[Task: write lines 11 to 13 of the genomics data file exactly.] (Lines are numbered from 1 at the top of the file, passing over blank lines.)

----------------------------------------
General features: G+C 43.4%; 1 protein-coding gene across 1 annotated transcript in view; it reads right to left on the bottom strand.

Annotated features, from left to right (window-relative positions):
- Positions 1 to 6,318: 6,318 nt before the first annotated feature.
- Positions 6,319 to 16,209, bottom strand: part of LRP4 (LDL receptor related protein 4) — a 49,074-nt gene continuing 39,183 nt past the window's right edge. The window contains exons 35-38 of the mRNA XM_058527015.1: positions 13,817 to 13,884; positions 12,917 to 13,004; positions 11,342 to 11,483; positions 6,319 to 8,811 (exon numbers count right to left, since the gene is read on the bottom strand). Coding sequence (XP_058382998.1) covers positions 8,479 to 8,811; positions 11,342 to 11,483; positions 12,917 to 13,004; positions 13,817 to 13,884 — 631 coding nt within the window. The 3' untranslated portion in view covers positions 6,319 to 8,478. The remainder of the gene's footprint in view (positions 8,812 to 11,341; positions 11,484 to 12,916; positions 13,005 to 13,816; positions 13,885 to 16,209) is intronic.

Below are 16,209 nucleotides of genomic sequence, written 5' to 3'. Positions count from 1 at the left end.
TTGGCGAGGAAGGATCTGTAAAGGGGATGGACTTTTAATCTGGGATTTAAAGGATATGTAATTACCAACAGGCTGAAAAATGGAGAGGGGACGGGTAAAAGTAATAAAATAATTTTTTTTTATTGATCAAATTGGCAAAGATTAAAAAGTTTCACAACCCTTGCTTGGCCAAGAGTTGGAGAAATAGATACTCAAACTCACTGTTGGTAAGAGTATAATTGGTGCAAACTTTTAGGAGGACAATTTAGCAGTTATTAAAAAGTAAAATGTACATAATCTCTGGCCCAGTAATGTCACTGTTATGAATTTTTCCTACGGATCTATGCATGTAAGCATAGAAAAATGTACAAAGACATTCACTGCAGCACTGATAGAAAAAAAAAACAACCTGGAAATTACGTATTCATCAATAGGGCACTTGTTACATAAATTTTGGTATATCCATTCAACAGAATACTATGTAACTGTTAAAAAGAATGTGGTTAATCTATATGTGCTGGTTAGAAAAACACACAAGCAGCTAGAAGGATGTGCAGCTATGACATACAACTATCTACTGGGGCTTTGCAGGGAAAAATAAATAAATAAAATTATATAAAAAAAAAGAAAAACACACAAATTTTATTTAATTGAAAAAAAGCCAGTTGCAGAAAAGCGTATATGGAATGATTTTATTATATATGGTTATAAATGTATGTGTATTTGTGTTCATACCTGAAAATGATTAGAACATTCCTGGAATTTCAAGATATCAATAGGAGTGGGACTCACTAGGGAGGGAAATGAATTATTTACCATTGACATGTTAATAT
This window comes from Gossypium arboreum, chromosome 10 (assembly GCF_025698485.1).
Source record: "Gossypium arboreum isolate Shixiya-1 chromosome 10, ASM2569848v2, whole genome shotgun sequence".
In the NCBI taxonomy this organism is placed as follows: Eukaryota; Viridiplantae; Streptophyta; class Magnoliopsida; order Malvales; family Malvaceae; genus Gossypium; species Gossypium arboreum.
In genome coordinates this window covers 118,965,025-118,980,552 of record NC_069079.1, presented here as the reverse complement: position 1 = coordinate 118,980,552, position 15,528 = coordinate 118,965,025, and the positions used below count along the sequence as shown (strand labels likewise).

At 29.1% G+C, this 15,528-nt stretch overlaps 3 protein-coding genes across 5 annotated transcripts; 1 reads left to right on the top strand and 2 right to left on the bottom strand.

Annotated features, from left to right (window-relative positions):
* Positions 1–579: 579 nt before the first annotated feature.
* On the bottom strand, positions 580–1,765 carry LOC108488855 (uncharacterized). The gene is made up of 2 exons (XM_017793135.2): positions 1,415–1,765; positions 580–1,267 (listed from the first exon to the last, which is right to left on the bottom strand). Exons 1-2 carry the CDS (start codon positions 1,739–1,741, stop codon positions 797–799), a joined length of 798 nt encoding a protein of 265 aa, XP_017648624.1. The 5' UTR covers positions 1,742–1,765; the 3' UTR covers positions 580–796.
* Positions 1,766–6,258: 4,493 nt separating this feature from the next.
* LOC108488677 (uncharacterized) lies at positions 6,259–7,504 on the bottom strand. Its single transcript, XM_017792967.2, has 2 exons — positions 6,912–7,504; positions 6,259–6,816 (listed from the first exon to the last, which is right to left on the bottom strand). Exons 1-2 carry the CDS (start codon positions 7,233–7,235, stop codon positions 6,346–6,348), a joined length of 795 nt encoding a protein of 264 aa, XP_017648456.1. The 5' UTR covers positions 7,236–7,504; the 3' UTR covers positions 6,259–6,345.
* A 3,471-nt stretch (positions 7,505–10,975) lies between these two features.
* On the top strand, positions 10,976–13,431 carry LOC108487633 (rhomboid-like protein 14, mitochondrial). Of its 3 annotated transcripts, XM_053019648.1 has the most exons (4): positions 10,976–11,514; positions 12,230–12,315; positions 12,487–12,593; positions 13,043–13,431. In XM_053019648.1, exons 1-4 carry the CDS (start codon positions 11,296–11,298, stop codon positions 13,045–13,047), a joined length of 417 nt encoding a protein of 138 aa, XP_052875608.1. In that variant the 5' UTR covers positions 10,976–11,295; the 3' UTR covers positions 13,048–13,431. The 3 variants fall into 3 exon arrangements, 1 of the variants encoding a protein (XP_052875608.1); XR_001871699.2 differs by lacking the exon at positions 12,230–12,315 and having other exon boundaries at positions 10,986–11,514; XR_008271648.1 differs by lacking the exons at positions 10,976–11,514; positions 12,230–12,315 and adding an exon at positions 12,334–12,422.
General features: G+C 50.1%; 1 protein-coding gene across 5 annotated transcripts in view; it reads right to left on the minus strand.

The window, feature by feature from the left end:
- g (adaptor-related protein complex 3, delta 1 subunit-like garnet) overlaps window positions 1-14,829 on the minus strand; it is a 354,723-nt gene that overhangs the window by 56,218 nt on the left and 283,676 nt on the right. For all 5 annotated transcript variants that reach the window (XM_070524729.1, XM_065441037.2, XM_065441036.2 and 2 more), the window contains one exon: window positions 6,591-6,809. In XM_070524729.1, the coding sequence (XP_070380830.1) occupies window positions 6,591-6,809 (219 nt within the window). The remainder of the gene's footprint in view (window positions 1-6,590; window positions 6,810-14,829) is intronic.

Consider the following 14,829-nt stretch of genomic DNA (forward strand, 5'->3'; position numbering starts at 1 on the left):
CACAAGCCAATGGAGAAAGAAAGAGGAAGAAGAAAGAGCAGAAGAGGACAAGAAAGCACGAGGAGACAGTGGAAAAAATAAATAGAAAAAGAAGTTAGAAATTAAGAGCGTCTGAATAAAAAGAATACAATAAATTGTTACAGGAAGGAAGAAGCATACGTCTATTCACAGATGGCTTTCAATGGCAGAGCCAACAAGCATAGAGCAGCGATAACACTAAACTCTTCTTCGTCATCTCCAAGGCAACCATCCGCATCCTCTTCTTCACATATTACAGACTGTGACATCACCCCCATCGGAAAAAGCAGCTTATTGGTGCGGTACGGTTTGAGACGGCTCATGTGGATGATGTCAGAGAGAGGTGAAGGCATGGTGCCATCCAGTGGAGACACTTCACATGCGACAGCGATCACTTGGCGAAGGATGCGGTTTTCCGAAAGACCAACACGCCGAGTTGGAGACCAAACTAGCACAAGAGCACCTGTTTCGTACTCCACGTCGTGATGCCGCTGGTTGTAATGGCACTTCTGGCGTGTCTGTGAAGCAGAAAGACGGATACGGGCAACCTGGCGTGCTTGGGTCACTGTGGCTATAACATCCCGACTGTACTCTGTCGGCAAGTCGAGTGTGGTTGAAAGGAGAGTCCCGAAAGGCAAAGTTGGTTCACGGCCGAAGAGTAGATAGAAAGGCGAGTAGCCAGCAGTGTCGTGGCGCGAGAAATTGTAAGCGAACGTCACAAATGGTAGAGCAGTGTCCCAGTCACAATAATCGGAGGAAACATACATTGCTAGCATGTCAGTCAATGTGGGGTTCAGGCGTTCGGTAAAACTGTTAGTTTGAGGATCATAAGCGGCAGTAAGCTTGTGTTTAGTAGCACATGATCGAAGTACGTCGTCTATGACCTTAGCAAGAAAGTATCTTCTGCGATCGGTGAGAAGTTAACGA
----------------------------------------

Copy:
At 29.1% G+C, this 15,528-nt stretch overlaps 3 protein-coding genes across 5 annotated transcripts; 1 reads left to right on the top strand and 2 right to left on the bottom strand.

Annotated features, from left to right (window-relative positions):
* Positions 1–579: 579 nt before the first annotated feature.